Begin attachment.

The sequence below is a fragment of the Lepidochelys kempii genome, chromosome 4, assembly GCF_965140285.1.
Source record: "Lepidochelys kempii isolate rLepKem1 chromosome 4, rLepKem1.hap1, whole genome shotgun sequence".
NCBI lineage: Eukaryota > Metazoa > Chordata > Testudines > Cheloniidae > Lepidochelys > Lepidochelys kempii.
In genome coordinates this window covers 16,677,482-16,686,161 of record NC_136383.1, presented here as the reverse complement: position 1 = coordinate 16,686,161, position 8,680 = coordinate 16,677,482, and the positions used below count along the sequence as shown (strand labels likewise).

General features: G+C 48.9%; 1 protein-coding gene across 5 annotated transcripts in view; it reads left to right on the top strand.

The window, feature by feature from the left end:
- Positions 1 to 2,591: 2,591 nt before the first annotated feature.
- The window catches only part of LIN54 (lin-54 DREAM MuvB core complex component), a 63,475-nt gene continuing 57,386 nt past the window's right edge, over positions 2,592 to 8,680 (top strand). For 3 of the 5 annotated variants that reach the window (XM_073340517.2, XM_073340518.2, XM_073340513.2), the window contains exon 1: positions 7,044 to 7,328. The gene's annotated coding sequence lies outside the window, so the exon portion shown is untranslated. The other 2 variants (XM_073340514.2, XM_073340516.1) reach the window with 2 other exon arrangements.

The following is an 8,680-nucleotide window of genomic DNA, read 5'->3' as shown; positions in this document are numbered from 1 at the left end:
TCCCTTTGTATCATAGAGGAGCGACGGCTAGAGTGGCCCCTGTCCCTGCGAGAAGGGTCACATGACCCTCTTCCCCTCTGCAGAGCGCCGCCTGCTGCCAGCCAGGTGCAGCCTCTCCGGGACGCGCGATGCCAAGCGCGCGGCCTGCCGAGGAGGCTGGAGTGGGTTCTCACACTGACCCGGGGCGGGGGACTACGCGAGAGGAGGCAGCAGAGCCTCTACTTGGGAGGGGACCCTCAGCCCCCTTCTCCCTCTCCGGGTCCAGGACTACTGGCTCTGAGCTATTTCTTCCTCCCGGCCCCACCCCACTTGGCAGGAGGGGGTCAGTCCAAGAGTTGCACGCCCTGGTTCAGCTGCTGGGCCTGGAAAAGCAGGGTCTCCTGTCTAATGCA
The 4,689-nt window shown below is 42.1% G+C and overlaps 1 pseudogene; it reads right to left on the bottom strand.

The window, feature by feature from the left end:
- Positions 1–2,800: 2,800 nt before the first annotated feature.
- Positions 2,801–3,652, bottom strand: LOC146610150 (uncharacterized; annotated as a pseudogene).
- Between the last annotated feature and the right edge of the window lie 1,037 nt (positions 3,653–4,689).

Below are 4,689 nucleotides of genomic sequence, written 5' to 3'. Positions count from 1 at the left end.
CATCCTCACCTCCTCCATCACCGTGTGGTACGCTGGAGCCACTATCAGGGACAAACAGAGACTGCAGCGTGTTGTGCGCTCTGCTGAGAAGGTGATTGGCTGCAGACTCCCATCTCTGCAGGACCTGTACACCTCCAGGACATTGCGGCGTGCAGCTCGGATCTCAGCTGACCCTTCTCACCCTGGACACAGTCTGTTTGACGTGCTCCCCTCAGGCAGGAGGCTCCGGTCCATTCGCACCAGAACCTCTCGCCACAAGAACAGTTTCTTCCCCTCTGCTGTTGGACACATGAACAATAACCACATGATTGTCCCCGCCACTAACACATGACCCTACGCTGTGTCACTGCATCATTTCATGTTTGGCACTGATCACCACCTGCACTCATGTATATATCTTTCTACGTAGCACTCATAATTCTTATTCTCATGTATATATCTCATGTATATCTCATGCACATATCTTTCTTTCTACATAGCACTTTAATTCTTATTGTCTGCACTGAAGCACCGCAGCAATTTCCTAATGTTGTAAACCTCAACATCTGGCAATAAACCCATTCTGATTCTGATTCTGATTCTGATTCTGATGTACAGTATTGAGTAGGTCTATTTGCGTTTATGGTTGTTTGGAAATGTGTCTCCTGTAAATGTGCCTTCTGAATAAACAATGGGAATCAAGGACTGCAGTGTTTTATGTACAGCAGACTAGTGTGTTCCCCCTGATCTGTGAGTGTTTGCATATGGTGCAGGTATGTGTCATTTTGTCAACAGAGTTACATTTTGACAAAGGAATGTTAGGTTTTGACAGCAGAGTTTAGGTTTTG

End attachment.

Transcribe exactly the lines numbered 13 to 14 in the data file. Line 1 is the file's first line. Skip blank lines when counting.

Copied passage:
- Positions 1–2,800: 2,800 nt before the first annotated feature.
- Positions 2,801–3,652, bottom strand: LOC146610150 (uncharacterized; annotated as a pseudogene).